The Keystone XL pipeline has brought into sharp relief some of the most pressing economic, political and social issues facing the continent. As a U.S. review on a presidential permit for the project nears its conclusion, reporter Nathan VanderKlippe hopped in a car and drove the pipeline’s route to sketch the people and places that stand in its way. This is the first part of a week-long series.
Part two: Skeptical artists, multiplying bison and American believers
Part three: 'Praise God! Let the oil flow'
Part four: 'Great white father... we do not want this pipeline'
Part five: Nebraska pipeline fighter: 'I wouldn't take $5-million'
Part six: Keystone builder's view: 'We take great pride in our work'
View a map of Nathan's journey
Explore more on our Keystone XL pipeline page.
On Feb. 4, 2013, a U.S. congressman sent out a press release with some startling numbers.
On that day, 1,600 days had elapsed from TransCanada Corp.’s initial application for a presidential permit for the Keystone XL pipeline. That was, according to Fred Upton, the Michigan Representative who chairs the energy and commerce committee, longer than the U.S. involvement in the Second World War, between Pearl Harbour and the Japanese surrender. It was longer than the 491 days it took to build the Pentagon and longer than the 1,121-day Lewis and Clark expedition that drew some of the first maps of the American West in the early 1800s.
For Canada, for the U.S., for opponents of the oil sands and supporters of economic expansion, for pro-pipeline premiers and anti-pipeline ranchers, nothing about Keystone XL has been short.
And nowhere is that length more apparent than in the places the 36-inch-wide pipeline intends to traverse. The Keystone XL route is a 3,134-kilometre line through the centre of the continent, across a landscape of ranches and farms; pronghorns and a few remaining bison; verdant fields atop aquifers and tumbleweed-strewn dry lands. From Hardisty, the Alberta oil nexus not far from the oil sands, to the enormous refining complex on the Gulf Coast, it’s a long way down.
That distance is often truncated to two places: the ebullient suits crowded in Calgary office towers, and the fanatic opponents arrested around the White House.
What’s often left unheard is the great middle: the hundreds and thousands of people and places around the line on TransCanada’s maps that, by mere coincidence, also traces the middle of North America. These are the endless vistas of cattle and antelope usually dismissed as “flyover country.” But this is historic country, bisected by the paths of Lewis and Clark, the Mormon settlers, the Oregon Trail, the Pony Express and the early gold miners.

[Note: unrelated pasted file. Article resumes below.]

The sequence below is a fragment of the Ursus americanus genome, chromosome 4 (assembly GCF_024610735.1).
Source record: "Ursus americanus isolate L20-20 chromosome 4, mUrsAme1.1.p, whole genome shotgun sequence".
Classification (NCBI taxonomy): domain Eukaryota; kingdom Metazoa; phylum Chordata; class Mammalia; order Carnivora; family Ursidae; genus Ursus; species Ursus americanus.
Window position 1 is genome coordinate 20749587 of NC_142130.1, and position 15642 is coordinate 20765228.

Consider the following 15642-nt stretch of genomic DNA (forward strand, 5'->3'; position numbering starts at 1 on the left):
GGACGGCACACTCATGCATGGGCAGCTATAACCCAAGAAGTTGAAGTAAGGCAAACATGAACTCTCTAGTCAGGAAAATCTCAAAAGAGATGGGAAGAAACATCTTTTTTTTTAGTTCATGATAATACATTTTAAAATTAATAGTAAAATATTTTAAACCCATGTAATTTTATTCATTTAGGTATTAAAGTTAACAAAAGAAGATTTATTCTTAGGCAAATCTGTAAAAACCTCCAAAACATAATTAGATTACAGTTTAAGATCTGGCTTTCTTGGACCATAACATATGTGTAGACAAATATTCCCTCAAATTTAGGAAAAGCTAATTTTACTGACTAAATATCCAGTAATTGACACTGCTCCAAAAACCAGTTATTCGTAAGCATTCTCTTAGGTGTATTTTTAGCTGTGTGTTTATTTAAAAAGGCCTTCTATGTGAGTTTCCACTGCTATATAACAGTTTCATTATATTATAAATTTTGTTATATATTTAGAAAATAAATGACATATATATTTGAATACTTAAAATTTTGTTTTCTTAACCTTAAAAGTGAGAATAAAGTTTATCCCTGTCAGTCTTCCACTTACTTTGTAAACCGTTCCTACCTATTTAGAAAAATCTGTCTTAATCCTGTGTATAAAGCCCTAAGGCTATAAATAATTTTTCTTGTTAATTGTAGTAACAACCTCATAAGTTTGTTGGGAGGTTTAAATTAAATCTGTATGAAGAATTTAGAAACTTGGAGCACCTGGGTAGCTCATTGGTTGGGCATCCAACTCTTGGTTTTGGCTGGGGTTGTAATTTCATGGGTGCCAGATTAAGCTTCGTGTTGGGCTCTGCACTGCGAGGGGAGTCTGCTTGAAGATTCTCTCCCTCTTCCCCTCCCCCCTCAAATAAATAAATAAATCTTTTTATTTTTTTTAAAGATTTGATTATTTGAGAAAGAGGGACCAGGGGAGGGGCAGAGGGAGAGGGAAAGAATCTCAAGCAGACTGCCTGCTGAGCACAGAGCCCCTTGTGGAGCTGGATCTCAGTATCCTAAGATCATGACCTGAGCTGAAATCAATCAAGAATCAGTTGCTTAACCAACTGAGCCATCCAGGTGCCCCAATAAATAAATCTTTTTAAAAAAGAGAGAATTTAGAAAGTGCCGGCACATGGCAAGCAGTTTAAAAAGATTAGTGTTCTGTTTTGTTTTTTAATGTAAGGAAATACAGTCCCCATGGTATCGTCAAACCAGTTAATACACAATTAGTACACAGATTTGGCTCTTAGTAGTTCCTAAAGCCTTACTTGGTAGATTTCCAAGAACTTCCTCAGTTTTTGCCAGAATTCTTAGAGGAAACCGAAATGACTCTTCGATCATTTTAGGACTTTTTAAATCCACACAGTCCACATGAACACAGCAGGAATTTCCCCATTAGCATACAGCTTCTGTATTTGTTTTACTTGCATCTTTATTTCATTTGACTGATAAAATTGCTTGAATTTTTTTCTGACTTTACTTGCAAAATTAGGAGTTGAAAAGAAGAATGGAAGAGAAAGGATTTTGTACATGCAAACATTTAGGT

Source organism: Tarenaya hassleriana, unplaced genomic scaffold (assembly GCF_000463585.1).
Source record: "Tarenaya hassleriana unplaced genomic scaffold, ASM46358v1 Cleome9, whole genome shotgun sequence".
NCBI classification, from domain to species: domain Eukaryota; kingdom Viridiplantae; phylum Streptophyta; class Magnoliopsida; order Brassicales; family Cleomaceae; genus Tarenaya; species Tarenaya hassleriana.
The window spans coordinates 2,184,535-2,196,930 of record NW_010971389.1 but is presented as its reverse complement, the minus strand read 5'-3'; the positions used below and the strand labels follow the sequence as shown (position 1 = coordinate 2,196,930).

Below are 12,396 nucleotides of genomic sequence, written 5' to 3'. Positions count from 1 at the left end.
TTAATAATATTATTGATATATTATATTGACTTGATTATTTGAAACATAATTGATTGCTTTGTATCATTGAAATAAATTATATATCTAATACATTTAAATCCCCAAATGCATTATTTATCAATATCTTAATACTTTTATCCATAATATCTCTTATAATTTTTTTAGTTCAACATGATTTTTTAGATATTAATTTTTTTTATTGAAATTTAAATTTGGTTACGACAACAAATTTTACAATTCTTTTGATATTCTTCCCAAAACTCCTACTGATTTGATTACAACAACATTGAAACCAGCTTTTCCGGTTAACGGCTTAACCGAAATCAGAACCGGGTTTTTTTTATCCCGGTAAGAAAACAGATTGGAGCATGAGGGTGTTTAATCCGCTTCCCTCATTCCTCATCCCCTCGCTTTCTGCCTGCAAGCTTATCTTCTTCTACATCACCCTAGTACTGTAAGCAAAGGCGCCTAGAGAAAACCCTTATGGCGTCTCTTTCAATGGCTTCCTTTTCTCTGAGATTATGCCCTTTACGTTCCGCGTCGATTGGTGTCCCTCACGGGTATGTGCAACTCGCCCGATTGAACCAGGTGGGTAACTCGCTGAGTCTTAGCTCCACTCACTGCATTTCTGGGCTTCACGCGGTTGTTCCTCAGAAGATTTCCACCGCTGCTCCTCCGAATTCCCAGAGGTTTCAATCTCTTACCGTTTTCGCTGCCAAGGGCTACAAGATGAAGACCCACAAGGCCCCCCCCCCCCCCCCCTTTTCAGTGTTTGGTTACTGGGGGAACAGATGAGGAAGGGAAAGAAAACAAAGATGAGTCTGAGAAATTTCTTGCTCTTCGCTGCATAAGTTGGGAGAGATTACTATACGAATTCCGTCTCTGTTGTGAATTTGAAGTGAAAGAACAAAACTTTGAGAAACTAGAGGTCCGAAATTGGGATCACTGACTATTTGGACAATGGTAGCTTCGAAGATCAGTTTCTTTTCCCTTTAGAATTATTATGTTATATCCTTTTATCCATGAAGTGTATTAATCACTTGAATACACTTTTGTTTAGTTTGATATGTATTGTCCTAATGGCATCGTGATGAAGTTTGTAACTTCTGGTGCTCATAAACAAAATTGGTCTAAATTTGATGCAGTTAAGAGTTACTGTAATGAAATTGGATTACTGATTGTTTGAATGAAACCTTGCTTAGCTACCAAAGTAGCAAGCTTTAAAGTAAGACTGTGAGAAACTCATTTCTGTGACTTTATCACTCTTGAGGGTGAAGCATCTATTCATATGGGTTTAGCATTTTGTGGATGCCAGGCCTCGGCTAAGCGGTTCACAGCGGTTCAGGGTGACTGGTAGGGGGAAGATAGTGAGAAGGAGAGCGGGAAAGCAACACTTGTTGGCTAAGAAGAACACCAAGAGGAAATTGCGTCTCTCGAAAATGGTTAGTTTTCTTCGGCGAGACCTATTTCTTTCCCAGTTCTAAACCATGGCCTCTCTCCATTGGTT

Now, TransCanada is working to carve its own path.
I wanted to see it for myself.
So I rented a car, and pointed it southeast. Over the course of a week, I roughly followed the route of Keystone XL, speaking with landowners, municipal officials, activists, artists, even a preacher. I’ve spent years writing about Keystone XL, and have twice travelled to Nebraska to cover the fury that met TransCanada there. But this was a chance to sketch a far more nuanced portrait of the debate as it unfolds across a remarkable geography.
I didn’t know that large numbers of Alberta and Saskatchewan landowners had teamed up to negotiate terms for TransCanada to cross their land – and won far more money than they were initially offered. I didn’t know that a South Dakota school district had waged a five-year battle to get a pump station on its land. I didn’t know that some First Nations have already taken blockade training to prepare for civil disobedience if pipeline construction begins. I didn’t know how badly TransCanada has angered dozens, if not hundreds, of landowners along the length of the route. I also didn’t know that even some of those ardently opposed expect the pipeline to ultimately get approved. I didn’t know how much care workers take in the seemingly simple process of laying steel pipe in a trench.
Over this week, through several updates on ReportonBusiness.com, I’d like to introduce you to those people and some of their stories. A road trip is, by practical necessity, reductive. I spoke with a few people. I sped past many more without stopping. But I was the beneficiary of tremendous generosity. Pipeline employees worked weekends to guide me through key points in the project. Ranchers fed me meals, handed me home-baked brownies and cinnamon buns, and even offered me a bed to sleep in.